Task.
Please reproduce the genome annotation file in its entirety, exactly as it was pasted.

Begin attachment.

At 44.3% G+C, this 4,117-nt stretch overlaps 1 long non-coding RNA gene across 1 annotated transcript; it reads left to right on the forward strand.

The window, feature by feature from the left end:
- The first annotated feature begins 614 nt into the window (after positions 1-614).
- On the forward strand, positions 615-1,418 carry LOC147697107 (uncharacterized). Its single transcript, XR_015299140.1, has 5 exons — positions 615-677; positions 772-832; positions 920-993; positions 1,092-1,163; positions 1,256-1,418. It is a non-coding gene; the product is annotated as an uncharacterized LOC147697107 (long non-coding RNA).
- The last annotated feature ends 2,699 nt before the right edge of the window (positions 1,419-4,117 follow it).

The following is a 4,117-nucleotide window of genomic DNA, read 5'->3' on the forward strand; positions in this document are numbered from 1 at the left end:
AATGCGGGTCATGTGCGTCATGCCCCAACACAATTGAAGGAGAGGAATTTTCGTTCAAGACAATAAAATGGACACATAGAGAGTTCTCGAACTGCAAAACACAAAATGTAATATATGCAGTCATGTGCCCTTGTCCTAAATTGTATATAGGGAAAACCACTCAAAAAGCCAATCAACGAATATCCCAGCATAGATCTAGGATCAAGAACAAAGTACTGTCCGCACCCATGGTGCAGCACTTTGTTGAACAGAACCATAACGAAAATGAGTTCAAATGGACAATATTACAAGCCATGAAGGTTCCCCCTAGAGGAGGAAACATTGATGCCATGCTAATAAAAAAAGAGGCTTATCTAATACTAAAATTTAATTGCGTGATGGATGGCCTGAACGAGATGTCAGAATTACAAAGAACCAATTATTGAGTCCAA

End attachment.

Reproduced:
At 44.3% G+C, this 4,117-nt stretch overlaps 1 long non-coding RNA gene across 1 annotated transcript; it reads left to right on the forward strand.

The window, feature by feature from the left end:
- The first annotated feature begins 614 nt into the window (after positions 1-614).
- On the forward strand, positions 615-1,418 carry LOC147697107 (uncharacterized). Its single transcript, XR_015299140.1, has 5 exons — positions 615-677; positions 772-832; positions 920-993; positions 1,092-1,163; positions 1,256-1,418. It is a non-coding gene; the product is annotated as an uncharacterized LOC147697107 (long non-coding RNA).
- The last annotated feature ends 2,699 nt before the right edge of the window (positions 1,419-4,117 follow it).

The following is a 4,117-nucleotide window of genomic DNA, read 5'->3' on the forward strand; positions in this document are numbered from 1 at the left end:
AATGCGGGTCATGTGCGTCATGCCCCAACACAATTGAAGGAGAGGAATTTTCGTTCAAGACAATAAAATGGACACATAGAGAGTTCTCGAACTGCAAAACACAAAATGTAATATATGCAGTCATGTGCCCTTGTCCTAAATTGTATATAGGGAAAACCACTCAAAAAGCCAATCAACGAATATCCCAGCATAGATCTAGGATCAAGAACAAAGTACTGTCCGCACCCATGGTGCAGCACTTTGTTGAACAGAACCATAACGAAAATGAGTTCAAATGGACAATATTACAAGCCATGAAGGTTCCCCCTAGAGGAGGAAACATTGATGCCATGCTAATAAAAAAAGAGGCTTATCTAATACTAAAATTTAATTGCGTGATGGATGGCCTGAACGAGATGTCAGAATTACAAAGAACCAATTATTGAGTCCAA